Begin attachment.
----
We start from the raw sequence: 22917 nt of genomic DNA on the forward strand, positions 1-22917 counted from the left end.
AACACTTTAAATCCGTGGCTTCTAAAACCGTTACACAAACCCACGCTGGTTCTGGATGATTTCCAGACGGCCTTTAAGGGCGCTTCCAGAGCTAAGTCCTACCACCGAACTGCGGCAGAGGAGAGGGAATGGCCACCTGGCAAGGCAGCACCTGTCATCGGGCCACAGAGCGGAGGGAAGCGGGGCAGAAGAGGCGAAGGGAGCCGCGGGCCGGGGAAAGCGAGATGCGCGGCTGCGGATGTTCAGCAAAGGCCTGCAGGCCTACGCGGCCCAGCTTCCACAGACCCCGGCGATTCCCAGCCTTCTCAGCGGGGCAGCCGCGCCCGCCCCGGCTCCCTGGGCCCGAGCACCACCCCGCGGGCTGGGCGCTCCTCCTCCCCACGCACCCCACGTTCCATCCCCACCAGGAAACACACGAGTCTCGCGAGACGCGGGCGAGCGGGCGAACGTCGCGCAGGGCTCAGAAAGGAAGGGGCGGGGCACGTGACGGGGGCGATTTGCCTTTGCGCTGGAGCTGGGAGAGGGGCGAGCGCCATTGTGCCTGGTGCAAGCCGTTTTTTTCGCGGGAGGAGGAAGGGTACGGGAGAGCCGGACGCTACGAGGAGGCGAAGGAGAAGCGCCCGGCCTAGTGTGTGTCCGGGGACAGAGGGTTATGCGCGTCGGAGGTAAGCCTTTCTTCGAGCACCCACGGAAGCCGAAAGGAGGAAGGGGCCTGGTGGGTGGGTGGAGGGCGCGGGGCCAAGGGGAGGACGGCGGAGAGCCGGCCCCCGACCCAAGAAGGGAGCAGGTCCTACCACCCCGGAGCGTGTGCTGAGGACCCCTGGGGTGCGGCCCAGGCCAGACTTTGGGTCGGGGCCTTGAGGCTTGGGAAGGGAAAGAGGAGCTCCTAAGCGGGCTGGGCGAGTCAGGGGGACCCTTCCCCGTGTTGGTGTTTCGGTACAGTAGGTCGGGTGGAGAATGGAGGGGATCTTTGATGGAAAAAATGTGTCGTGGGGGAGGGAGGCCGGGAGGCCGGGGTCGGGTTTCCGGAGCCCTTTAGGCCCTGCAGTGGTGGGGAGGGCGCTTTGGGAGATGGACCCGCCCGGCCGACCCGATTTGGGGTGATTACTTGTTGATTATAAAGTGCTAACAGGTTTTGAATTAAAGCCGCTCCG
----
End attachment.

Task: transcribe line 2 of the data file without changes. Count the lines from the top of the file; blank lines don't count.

AACACTTTAAATCCGTGGCTTCTAAAACCGTTACACAAACCCACGCTGGTTCTGGATGATTTCCAGACGGCCTTTAAGGGCGCTTCCAGAGCTAAGTCCTACCACCGAACTGCGGCAGAGGAGAGGGAATGGCCACCTGGCAAGGCAGCACCTGTCATCGGGCCACAGAGCGGAGGGAAGCGGGGCAGAAGAGGCGAAGGGAGCCGCGGGCCGGGGAAAGCGAGATGCGCGGCTGCGGATGTTCAGCAAAGGCCTGCAGGCCTACGCGGCCCAGCTTCCACAGACCCCGGCGATTCCCAGCCTTCTCAGCGGGGCAGCCGCGCCCGCCCCGGCTCCCTGGGCCCGAGCACCACCCCGCGGGCTGGGCGCTCCTCCTCCCCACGCACCCCACGTTCCATCCCCACCAGGAAACACACGAGTCTCGCGAGACGCGGGCGAGCGGGCGAACGTCGCGCAGGGCTCAGAAAGGAAGGGGCGGGGCACGTGACGGGGGCGATTTGCCTTTGCGCTGGAGCTGGGAGAGGGGCGAGCGCCATTGTGCCTGGTGCAAGCCGTTTTTTTCGCGGGAGGAGGAAGGGTACGGGAGAGCCGGACGCTACGAGGAGGCGAAGGAGAAGCGCCCGGCCTAGTGTGTGTCCGGGGACAGAGGGTTATGCGCGTCGGAGGTAAGCCTTTCTTCGAGCACCCACGGAAGCCGAAAGGAGGAAGGGGCCTGGTGGGTGGGTGGAGGGCGCGGGGCCAAGGGGAGGACGGCGGAGAGCCGGCCCCCGACCCAAGAAGGGAGCAGGTCCTACCACCCCGGAGCGTGTGCTGAGGACCCCTGGGGTGCGGCCCAGGCCAGACTTTGGGTCGGGGCCTTGAGGCTTGGGAAGGGAAAGAGGAGCTCCTAAGCGGGCTGGGCGAGTCAGGGGGACCCTTCCCCGTGTTGGTGTTTCGGTACAGTAGGTCGGGTGGAGAATGGAGGGGATCTTTGATGGAAAAAATGTGTCGTGGGGGAGGGAGGCCGGGAGGCCGGGGTCGGGTTTCCGGAGCCCTTTAGGCCCTGCAGTGGTGGGGAGGGCGCTTTGGGAGATGGACCCGCCCGGCCGACCCGATTTGGGGTGATTACTTGTTGATTATAAAGTGCTAACAGGTTTTGAATTAAAGCCGCTCCG